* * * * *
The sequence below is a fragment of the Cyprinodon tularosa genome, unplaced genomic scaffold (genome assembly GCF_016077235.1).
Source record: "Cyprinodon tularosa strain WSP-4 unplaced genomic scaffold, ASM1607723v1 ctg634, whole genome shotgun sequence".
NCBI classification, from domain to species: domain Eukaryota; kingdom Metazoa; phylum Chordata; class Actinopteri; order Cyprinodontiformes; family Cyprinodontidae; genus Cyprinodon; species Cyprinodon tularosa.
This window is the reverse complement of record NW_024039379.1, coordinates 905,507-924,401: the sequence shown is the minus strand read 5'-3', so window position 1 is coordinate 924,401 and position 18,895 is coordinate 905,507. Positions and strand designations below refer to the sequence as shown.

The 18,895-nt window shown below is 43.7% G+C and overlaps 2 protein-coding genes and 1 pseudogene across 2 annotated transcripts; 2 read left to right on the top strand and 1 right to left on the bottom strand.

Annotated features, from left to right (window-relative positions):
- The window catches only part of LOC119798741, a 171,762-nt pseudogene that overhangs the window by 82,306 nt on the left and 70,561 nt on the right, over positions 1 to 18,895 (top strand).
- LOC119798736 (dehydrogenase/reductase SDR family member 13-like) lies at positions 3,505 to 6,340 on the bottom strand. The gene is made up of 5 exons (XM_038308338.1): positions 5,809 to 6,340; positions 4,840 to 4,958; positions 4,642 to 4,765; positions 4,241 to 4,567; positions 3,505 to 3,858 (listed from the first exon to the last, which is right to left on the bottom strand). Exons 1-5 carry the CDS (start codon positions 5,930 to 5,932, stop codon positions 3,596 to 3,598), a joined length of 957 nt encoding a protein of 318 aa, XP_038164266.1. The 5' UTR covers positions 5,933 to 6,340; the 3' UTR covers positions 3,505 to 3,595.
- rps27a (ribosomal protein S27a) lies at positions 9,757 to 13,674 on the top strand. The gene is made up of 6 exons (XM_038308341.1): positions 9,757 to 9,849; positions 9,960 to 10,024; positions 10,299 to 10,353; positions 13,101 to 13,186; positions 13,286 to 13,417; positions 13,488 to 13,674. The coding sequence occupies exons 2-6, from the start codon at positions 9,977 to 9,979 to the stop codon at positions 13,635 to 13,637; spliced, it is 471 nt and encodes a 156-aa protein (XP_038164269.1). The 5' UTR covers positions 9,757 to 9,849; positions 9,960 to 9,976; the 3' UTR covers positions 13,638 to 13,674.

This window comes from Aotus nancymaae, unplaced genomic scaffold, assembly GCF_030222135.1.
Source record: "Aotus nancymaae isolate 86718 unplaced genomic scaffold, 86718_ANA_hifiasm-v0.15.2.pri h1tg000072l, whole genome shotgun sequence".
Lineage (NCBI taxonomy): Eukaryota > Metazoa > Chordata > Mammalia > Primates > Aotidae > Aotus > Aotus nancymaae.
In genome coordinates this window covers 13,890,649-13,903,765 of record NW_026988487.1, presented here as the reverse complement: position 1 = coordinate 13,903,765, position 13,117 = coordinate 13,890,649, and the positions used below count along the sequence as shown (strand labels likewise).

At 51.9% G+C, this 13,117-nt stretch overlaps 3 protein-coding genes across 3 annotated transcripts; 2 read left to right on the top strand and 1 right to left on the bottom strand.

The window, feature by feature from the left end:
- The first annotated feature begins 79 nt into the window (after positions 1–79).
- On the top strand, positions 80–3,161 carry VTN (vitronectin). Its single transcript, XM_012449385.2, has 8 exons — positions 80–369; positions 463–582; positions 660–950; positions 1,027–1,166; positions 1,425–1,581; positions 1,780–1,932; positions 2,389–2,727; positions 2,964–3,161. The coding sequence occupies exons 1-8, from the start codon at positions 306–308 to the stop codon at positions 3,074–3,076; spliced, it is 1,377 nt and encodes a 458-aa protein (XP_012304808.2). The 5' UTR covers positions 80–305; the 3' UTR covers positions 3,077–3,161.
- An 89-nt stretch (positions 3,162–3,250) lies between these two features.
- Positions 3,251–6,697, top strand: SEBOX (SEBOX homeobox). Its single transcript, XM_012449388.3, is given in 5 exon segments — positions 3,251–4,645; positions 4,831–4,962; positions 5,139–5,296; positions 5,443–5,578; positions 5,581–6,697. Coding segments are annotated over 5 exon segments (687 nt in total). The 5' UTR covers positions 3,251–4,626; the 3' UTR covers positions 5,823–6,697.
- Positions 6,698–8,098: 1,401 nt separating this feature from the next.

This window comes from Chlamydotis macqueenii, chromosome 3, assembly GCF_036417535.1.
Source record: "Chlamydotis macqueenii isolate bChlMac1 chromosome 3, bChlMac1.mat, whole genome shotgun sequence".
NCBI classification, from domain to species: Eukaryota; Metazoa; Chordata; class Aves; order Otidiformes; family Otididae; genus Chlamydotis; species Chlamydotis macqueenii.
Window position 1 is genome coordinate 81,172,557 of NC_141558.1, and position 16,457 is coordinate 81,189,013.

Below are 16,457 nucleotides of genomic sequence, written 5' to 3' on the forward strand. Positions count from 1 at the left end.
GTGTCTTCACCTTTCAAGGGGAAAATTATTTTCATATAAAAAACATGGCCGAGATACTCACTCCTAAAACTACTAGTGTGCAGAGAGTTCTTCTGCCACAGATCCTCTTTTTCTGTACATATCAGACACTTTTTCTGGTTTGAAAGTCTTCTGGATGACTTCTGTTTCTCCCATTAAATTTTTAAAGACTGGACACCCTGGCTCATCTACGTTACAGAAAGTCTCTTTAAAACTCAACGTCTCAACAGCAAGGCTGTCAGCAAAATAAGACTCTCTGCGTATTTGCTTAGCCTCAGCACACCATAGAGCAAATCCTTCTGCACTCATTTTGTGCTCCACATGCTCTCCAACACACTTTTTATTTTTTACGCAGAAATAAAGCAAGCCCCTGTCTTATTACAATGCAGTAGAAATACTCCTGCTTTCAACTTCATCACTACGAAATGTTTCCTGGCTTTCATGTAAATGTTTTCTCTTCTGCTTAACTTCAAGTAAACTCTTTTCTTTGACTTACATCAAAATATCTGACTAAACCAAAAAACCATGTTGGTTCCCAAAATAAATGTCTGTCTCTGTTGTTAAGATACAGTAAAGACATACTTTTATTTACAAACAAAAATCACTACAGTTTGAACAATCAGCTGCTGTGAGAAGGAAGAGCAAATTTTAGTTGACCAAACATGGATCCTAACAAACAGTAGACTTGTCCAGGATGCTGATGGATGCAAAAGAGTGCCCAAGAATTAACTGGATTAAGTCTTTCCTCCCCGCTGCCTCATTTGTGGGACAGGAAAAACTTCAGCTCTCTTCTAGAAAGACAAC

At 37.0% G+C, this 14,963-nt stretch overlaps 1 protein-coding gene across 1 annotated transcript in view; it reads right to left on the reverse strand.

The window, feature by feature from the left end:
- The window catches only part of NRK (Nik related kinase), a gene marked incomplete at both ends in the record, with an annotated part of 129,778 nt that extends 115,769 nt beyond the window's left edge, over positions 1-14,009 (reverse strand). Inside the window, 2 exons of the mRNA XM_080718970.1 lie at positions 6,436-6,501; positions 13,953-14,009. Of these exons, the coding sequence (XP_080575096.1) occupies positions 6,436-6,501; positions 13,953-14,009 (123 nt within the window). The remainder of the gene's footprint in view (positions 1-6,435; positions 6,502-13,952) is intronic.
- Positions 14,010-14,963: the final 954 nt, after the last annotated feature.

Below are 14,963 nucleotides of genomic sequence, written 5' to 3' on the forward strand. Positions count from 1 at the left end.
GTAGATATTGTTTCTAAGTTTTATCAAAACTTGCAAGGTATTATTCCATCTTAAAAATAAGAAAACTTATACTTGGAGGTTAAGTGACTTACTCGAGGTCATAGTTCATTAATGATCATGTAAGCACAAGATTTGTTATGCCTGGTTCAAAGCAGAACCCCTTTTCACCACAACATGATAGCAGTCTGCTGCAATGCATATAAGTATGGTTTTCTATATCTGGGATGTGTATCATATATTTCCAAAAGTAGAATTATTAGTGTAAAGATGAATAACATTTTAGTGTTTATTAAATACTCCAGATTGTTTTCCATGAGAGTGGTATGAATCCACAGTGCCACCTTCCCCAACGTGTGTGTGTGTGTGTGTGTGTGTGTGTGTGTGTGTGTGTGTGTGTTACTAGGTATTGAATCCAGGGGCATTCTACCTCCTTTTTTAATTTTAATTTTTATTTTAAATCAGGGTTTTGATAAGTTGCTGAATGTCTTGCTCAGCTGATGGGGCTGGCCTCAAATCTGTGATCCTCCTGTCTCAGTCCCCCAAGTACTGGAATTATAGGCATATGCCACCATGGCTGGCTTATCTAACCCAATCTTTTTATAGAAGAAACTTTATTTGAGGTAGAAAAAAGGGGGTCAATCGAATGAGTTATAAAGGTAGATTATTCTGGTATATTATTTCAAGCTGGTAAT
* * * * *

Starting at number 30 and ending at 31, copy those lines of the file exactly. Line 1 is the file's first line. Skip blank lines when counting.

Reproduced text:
- Positions 14,010-14,963: the final 954 nt, after the last annotated feature.

Below are 14,963 nucleotides of genomic sequence, written 5' to 3' on the forward strand. Positions count from 1 at the left end.